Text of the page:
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Nepal: The Baidhya Faction And The Elusive Political Consensus – Analysis

Topographic map of Nepal. Source: Wikipedia Commons.Topographic map of Nepal. Source: Wikipedia Commons.

By Pratima Koirala

The second constituent assembly elections are scheduled for 19 November 19 2013. However, due to the absence of a political consensus, the November elections remain elusive at present. The alliance of 33 political parties led by the Communist Party of Nepal (Maoist) are resistant and have announced a boycott and a retaliation movement aimed at foiling the polls.

Why does the political consensus remain elusive in Nepal? What significance does this consensus hold for changes in Nepal?

The Baidhya Faction

Mohan Baidhya Kiran, is the chairman of CPN-Maoist, a breakaway faction of the largest party of Nepal, UCPN-Maoist and the key opposition party at present. The government is urging Baidhya to come to the negotiation table to create an atmosphere conducive to holding the elections within the scheduled time. Is Baidhya evading the idea of an upoming election?

The alliance of 33 smaller parties led by CPN-M chairman Baidya have said that they are in favor of CA election but have set three preconditions for the party to contest in the Constituent Assembly (CA) election: first, the four major political parties scrap the 11-point and 25-point agreement which led to the formation of an interim election government; second, the dissolution of the current government under chief justice Khilraj Regmi; third the organization of a round table conference to form a government of national unity. They have been demanding the formation of a government led and participated by political parties.

Why is the Baidhya faction elusive? What do they want and for what reasons? Where do the other parties stand on this issue?

It’s All About Give and Take: What to Give and What to Take?

However, the major parties, Unified communist party of Nepal- Maoist (UCPN-M), Communist party of Nepal-Unified Marxist-Leninist (CPN-UML), Nepali Congress (NC) and Terai Madhes Democratic party (TMDP), have formed a high level political committee (HLPC). UCPN-Maoist chairman Pushpa Kamal Dahal who heads the HLPC has decided to reach out to the agitating political parties, preparing to hold decisive talks with the dissident political groups to convince them to join the election process.

The CPN-Maoist has insisted that the party will sit for talks with the High-level political committee if they agree to hold “unconditional talk” with the joint team of the 33 agitating parties. Meeting the demands of CPN-Maoist also will needs new ordinances and tearing down all the setups made so far is impossible task for the HLPC.

Most of the groundwork has been done for holding elections, so Chairman Baidhya might not be able to stop the Election Commission (EC) from holding the election. If Baidhya is serious about drafting people’s constitution, he must participate in the elections and be a part of mainstream politics. The politics of boycotting must be stopped because election is the only way to break any kind of political impasse.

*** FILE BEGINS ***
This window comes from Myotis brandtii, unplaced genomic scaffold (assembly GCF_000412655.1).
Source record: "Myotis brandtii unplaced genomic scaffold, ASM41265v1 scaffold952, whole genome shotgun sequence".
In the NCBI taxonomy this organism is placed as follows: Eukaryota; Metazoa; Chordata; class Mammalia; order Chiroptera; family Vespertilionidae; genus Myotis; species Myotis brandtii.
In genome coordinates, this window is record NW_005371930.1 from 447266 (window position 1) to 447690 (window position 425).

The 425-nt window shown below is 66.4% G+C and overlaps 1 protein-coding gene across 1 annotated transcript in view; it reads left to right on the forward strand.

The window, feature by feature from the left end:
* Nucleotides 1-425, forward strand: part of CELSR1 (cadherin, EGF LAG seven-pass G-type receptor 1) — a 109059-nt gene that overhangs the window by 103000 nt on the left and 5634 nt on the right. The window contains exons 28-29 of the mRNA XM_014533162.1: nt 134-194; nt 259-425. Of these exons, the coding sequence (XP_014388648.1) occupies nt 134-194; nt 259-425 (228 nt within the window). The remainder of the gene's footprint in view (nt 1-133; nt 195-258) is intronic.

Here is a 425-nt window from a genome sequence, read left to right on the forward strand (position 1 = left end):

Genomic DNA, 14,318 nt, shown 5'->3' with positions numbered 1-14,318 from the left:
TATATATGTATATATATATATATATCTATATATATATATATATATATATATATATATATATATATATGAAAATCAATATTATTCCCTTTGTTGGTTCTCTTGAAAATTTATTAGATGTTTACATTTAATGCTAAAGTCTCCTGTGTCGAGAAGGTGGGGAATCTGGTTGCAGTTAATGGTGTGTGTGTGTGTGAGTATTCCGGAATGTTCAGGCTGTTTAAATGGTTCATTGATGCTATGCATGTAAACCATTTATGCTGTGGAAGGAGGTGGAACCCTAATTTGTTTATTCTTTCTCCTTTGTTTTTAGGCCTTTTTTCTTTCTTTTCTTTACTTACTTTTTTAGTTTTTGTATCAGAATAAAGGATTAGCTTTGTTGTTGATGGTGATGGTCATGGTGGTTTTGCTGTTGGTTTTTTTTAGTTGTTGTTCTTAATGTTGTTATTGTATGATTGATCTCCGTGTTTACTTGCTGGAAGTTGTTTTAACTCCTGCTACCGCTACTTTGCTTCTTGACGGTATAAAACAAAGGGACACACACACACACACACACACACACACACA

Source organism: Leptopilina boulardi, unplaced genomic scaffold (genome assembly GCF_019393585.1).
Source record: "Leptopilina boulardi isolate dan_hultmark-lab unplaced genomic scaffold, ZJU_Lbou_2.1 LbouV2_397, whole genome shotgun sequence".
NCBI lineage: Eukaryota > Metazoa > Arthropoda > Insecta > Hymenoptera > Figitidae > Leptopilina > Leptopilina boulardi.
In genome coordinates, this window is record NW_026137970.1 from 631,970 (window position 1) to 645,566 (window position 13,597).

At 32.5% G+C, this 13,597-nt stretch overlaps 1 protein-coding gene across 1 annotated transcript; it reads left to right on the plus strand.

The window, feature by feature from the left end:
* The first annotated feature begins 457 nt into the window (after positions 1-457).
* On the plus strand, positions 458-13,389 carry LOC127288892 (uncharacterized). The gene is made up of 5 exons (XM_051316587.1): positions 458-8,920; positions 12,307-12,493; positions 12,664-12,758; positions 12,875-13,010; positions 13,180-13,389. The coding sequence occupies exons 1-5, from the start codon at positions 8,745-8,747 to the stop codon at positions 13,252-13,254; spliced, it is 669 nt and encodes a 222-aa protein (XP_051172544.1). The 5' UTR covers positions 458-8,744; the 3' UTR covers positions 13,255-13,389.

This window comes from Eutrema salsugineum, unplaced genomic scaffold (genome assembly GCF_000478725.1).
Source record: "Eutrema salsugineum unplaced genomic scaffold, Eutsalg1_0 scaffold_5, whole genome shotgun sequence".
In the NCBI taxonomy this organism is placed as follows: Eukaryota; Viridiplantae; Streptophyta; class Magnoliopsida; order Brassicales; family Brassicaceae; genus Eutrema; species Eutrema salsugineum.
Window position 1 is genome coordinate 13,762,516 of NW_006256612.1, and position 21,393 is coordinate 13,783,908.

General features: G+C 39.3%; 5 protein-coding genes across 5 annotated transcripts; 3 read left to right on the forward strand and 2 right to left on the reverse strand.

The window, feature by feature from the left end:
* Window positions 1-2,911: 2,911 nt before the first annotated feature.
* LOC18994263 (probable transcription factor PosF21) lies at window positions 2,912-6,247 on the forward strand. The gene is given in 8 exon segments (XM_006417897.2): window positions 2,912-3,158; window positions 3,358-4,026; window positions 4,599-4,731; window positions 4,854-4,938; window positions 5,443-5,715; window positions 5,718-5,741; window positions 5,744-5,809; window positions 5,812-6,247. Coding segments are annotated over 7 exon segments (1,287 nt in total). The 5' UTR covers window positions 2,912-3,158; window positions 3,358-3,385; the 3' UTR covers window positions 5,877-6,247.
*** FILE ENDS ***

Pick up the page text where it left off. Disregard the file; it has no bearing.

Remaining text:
The leaders of major political parties maintained that the demand for dissolution of the present election government and postponement of the November polls can’t be fulfilled and the election will be held at any cost even if the dissenting parties do not turn up for talks. The President of Nepali Congress, Sushil Koirala visited NPC-Maoist chairman Baidya to persuade him to participate in the elections but could not succeed. Leaders of Communist Party of Nepal-UML did not much worry about the CPN-Maoist not taking part in the elections. Some of the leaders have openly admitted that if CPN-Maoist non-participation in the election will not make any differences. Will the election be held on time in a credible environment?

Towards a Stable Future

Nepal’s political parties have, so far, failed to put forward any kind of vision and strategy and the rigid position of leaders make things more difficult in the current scenario. So the impunity and insecurity among parties continues. The political visions of leaders are not strategic and long term. They are full of mistrust and are self-centric. Therein lie their shortcomings.

Parties distracted by rivalries and division within themselves and the animus between them are certainly big drawbacks of Nepal’s political parties and the leaders. Reluctant attitude and slow movement shows the apathetic attitudes of political parties towards building any kind of consensus over the upcoming elections. Moreover, politicians dwelt on unnecessary issues, sidelining the major issue of building up long term strategic thinking on building consensus.

A second CA election is an unusual practice in the world, so all parties must embrace the change for sterring the nation into the era of stability, but the progress in this regard has been elusive till date.

Pratima Koirala
Research Intern, IReS, IPCS
E-mail: [email protected]


About the Author

IPCS
IPCS
IPCS (Institute for Peace and Conflict Studies) conducts independent research on conventional and non-conventional security issues in the region and shares its findings with policy makers and the public. It provides a forum for discussion with the strategic community on strategic issues and strives to explore alternatives. Moreover, it works towards building capacity among young scholars for greater refinement of their analyses of South Asian security.

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